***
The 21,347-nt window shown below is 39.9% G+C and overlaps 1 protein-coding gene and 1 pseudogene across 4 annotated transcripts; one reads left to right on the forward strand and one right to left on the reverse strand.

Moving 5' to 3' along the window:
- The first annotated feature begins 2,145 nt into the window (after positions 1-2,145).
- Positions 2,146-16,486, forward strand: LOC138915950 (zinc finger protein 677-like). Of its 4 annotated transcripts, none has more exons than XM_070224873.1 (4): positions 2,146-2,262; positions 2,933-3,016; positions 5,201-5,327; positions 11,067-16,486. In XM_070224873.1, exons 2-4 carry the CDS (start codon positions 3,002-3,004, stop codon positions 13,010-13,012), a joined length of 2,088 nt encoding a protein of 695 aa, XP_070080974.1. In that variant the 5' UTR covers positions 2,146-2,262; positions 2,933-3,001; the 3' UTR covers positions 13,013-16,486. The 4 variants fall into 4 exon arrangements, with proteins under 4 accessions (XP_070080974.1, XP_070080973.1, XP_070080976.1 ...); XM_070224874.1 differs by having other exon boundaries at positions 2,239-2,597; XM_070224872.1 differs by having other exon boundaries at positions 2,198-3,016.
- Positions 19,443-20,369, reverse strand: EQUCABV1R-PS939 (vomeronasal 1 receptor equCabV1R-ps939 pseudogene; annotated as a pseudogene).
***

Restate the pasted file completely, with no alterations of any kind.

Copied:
The 21,347-nt window shown below is 39.9% G+C and overlaps 1 protein-coding gene and 1 pseudogene across 4 annotated transcripts; one reads left to right on the forward strand and one right to left on the reverse strand.

Moving 5' to 3' along the window:
- The first annotated feature begins 2,145 nt into the window (after positions 1-2,145).
- Positions 2,146-16,486, forward strand: LOC138915950 (zinc finger protein 677-like). Of its 4 annotated transcripts, none has more exons than XM_070224873.1 (4): positions 2,146-2,262; positions 2,933-3,016; positions 5,201-5,327; positions 11,067-16,486. In XM_070224873.1, exons 2-4 carry the CDS (start codon positions 3,002-3,004, stop codon positions 13,010-13,012), a joined length of 2,088 nt encoding a protein of 695 aa, XP_070080974.1. In that variant the 5' UTR covers positions 2,146-2,262; positions 2,933-3,001; the 3' UTR covers positions 13,013-16,486. The 4 variants fall into 4 exon arrangements, with proteins under 4 accessions (XP_070080974.1, XP_070080973.1, XP_070080976.1 ...); XM_070224874.1 differs by having other exon boundaries at positions 2,239-2,597; XM_070224872.1 differs by having other exon boundaries at positions 2,198-3,016.
- Positions 19,443-20,369, reverse strand: EQUCABV1R-PS939 (vomeronasal 1 receptor equCabV1R-ps939 pseudogene; annotated as a pseudogene).